These are people who are open to the work of God, who have in whatever ways already been searching for God before even encountering the new believers freshly emerged from the upper room. These people are ready and willing to hear the gospel of Jesus, and also the call to accept him as Lord and follow him into mission in the world. The call that we have heard and answered is a call that we ourselves are to offer to the world. We may find ourselves surprised when we share openly and honestly with others that many of them are already looking, already seeking God in the world and are just waiting for someone to come alongside them, sit down with them, and share their story and the wider story of God.

Question to Consider
Who do you know in your life who is already seeking after God?

Prayer
Heavenly Father, lead me to the people of peace who seek you and want to know you. May I share your call with them, and may we travel into your world together to share your message with all. In Jesus’ name, Amen.

Conclude with Silence (2 minutes)


Day 5 – A Reminder of God’s Ultimate Rule

Silence, Stillness and Centering before God (2 minutes)

Scripture Reading – Psalm 2

Psalm 2 is a messianic psalm, one that heralds the coming of God’s anointed one, his chosen one rising up from among his chosen people, to restore Israel to its former glory and to bring peace to the nations and the world. It serves as a declaration of God’s sovereign domain over all the earth, as a promise of the coming of his rule and the establishment of his throne, and therefore as a warning to those who rebel against him, and as counsel and comfort to those who follow him. It is a psalm that declares the rightful rule of God and the promise of the fullness of his coming kingdom. It is a reminder of the reality of God’s rule.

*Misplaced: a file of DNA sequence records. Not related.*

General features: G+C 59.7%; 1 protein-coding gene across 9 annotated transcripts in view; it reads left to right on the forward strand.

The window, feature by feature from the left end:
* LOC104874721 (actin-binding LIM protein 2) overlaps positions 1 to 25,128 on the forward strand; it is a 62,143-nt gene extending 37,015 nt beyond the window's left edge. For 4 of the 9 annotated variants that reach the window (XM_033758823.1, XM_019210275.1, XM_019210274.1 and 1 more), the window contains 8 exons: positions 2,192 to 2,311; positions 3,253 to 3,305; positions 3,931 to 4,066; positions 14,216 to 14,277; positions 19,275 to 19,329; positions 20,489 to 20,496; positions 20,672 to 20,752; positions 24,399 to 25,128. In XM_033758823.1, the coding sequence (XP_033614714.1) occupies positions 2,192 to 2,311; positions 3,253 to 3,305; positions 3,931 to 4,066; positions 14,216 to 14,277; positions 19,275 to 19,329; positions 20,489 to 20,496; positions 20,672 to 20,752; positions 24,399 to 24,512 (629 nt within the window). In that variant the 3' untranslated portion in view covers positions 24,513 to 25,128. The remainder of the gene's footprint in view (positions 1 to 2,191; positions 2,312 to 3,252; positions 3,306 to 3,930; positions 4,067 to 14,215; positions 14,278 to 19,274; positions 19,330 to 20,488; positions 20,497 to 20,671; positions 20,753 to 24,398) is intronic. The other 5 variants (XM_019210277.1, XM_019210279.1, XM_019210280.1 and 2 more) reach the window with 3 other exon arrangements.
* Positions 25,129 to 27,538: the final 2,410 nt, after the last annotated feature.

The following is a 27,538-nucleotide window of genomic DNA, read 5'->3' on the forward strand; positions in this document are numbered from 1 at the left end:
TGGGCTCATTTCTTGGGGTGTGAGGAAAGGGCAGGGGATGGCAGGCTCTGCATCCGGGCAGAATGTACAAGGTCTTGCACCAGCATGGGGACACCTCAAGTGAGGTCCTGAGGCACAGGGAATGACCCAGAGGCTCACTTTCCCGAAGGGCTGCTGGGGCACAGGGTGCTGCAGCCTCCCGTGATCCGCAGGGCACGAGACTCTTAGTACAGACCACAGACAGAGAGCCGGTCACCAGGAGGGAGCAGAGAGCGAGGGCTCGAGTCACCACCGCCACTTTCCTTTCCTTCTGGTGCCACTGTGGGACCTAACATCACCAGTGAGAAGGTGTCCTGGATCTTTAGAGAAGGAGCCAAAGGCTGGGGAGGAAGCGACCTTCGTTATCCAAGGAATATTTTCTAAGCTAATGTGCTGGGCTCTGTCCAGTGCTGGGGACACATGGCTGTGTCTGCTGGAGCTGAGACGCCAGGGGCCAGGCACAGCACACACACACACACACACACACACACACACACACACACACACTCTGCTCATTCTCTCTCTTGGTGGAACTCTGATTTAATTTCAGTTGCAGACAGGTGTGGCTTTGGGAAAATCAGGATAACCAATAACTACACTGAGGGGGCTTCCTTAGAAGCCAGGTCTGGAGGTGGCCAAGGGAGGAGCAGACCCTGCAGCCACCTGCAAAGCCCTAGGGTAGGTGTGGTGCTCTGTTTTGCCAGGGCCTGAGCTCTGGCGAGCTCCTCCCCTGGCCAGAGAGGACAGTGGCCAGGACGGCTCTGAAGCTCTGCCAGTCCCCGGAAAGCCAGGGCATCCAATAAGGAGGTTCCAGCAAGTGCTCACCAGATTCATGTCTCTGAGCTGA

In the person of Jesus we see the fullness of God. To see Jesus is to see God; to look at Jesus is to know what God is like. He is the anointed one, the true king of this world, the one who conquered death, reconciled creation to God and ascended on high, now sitting at the right hand of God awaiting the final consummation of creation and the coming of the age to come. This is the one we follow, the one we obey, the one we love. He is the one who has promised to be with us until the end of the age – we must not forget this. He opens himself up to us, pours out his Spirit upon us, and welcomes us into his kingdom and also into the work of his kingdom.

Questions to Consider
What does the kingdom coming look like in your neighbourhood at the moment? How has God been moving in your household and your neighbourhood lately?

Prayer
Heavenly Father, show me your ways and the ways of your kingdom. Show me how to love as you love so that your kingdom can grow in people’s hearts as we work to be your holy people, for your glory and for the salvation of your world. In Jesus’ name, Amen.

Conclude with Silence (2 minutes)